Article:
The discovery of exceptionally well-preserved, tiny fossil seeds dating back to the Early Cretaceous corroborates that flowering plants were small opportunistic colonizers at that time, according to a new study.

Angiosperms, or flowering plants, diversified during the Early Cretaceous, about 100 to 130 million years ago. Based on evidence from living and fossil plants, the earliest angiosperms are usually thought to have had small stature. New data from the fossil record presented here strongly support this notion, but also indicates key differences from modern flowering plants.

The small seed embryos -- less than 0.3 millimeters in size -- and their surrounding nutrient storage tissues in well-preserved seeds were found in eastern North America and Portugal. 

Using a visualization technique known as synchrotron radiation X-ray tomographic microscopy -- which allows researchers to examine the internal features of delicate fossils in a non-destructive way -- the researchers analyzed more than 250 mature seeds encompassing roughly 75 angiosperm taxa, some of which had the seed embryo fully preserved. Their findings show that the embryos are tiny (one-fourth to one-third of a millimeter), with excellent preservation of cell structure.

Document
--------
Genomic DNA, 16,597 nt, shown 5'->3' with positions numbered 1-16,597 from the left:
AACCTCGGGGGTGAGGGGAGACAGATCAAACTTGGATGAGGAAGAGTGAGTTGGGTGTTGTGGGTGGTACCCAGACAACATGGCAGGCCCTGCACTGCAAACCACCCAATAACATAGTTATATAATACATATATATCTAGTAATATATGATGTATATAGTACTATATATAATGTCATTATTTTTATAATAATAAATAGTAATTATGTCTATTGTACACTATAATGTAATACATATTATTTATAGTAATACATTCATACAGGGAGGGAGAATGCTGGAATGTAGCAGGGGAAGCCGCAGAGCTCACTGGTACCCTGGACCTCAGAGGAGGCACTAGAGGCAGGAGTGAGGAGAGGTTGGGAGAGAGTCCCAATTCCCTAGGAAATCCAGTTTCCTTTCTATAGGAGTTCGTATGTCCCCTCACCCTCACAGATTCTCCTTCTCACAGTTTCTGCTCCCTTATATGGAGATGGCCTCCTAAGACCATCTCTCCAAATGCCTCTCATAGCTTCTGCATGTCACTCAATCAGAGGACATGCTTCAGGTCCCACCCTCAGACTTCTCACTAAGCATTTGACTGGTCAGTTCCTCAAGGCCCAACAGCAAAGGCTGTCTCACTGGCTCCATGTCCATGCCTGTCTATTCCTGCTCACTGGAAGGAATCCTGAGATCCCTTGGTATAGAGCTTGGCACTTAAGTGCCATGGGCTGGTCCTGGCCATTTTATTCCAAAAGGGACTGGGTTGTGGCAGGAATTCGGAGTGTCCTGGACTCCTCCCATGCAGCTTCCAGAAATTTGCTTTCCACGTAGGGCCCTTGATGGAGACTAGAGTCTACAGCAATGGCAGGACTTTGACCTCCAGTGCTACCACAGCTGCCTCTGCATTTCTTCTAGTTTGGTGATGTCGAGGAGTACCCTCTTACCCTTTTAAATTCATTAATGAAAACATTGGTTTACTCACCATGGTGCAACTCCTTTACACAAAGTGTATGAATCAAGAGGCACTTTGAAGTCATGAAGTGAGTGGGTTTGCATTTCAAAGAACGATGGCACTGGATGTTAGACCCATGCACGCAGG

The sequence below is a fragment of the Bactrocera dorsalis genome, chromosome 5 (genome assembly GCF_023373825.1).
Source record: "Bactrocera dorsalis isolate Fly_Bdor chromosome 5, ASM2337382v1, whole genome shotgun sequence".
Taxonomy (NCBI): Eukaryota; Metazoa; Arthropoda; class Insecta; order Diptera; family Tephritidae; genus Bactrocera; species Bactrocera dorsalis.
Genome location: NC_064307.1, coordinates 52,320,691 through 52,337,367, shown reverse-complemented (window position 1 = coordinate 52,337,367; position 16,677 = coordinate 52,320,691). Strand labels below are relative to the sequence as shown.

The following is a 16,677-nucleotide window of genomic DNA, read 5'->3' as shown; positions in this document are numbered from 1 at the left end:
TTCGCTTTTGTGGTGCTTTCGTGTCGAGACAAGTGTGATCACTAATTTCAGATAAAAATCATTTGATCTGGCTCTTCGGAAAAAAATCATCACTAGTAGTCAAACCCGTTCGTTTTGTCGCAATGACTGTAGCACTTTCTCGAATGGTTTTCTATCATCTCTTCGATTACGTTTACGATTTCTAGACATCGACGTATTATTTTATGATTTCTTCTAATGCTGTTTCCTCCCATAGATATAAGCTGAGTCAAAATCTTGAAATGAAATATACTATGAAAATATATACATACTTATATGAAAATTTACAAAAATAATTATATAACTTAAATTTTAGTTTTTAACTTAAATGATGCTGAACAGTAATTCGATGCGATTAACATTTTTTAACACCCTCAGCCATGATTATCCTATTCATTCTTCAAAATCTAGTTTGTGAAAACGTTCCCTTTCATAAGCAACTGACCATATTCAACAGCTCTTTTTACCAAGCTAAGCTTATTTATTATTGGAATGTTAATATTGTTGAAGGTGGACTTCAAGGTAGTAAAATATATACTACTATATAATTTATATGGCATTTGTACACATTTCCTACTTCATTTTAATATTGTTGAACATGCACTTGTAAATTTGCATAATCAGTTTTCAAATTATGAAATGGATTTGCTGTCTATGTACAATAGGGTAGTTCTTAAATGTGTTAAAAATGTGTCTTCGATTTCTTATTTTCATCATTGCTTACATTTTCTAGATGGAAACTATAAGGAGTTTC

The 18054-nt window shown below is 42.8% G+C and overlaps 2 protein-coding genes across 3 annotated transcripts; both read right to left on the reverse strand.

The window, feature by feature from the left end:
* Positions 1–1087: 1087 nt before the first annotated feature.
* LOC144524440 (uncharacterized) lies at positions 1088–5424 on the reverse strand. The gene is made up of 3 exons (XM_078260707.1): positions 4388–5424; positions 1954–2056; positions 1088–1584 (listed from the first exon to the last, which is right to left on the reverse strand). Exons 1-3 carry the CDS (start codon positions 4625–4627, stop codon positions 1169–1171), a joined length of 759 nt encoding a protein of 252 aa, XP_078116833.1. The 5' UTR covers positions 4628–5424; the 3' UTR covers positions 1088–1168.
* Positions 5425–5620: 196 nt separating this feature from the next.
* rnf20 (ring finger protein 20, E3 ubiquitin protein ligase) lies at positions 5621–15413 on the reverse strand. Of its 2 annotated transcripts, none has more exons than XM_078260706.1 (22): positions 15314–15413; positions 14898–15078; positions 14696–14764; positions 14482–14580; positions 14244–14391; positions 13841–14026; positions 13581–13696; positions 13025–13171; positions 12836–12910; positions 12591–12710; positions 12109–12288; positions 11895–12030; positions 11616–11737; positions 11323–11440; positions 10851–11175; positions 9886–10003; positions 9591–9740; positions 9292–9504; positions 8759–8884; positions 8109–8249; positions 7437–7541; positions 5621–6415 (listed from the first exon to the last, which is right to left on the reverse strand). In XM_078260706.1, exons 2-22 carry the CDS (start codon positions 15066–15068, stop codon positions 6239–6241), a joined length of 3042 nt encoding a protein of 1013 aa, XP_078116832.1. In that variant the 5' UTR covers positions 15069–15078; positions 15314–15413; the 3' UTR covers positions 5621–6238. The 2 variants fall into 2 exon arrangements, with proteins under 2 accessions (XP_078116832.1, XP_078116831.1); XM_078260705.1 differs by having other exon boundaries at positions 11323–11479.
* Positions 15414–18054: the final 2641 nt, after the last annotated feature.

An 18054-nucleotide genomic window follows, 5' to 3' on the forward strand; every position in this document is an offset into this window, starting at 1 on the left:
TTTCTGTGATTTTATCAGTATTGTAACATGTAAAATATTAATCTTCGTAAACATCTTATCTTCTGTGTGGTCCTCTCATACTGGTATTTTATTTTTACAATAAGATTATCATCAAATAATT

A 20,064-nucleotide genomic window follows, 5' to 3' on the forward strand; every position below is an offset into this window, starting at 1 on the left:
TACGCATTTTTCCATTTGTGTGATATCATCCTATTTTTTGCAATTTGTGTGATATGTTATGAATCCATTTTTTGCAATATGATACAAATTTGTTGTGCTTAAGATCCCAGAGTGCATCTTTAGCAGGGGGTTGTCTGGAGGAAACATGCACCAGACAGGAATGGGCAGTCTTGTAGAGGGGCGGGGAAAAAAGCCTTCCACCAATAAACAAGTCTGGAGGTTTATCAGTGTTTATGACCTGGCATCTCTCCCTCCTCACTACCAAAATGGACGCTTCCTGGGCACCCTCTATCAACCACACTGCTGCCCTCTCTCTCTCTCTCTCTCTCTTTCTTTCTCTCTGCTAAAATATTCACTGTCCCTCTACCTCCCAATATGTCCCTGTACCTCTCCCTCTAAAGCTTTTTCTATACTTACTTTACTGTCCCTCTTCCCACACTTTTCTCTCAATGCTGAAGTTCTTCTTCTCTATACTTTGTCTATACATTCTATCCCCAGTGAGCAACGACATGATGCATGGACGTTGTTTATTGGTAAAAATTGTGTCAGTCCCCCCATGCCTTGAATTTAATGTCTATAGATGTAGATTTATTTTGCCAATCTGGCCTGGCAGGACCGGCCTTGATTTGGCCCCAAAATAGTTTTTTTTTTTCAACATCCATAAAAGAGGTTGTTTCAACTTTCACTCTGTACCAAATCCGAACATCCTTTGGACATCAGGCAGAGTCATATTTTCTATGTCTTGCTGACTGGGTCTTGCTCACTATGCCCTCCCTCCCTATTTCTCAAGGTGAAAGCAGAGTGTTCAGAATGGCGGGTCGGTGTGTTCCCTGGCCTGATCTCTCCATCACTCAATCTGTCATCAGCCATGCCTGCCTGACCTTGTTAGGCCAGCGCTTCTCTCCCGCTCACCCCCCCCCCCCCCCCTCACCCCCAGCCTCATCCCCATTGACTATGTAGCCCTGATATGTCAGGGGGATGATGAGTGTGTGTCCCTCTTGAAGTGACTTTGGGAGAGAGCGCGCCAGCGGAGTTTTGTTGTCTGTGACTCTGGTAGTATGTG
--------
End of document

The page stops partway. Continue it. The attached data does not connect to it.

The minute size of the fossil embryos is consistent with the interpretation that seed dormancy allowed the earliest flowering plants to survive through harsh environmental conditions and colonize disturbance-prone habitats.

The discoveries support the concept that small embryos and seed dormancy are basic for flowering plants as a whole. However, the embryo to seed ratio in the fossil seeds is much smaller than in seeds of most living angiosperms and an order of magnitude smaller than has been hypothesized for the ancestral angiosperm embryo based on studies of living plants.

Seed dormancy would have ensured that the seeds of early angiosperms could survive until conditions for germination and seedling establishment were favorable, Friis said. However, the tiny embryo size and modest nutrient reserves would also have been a constraint on the rapidity with which these early angiosperms could have germinated in response to short-lived moisture availability. 

 Published in Nature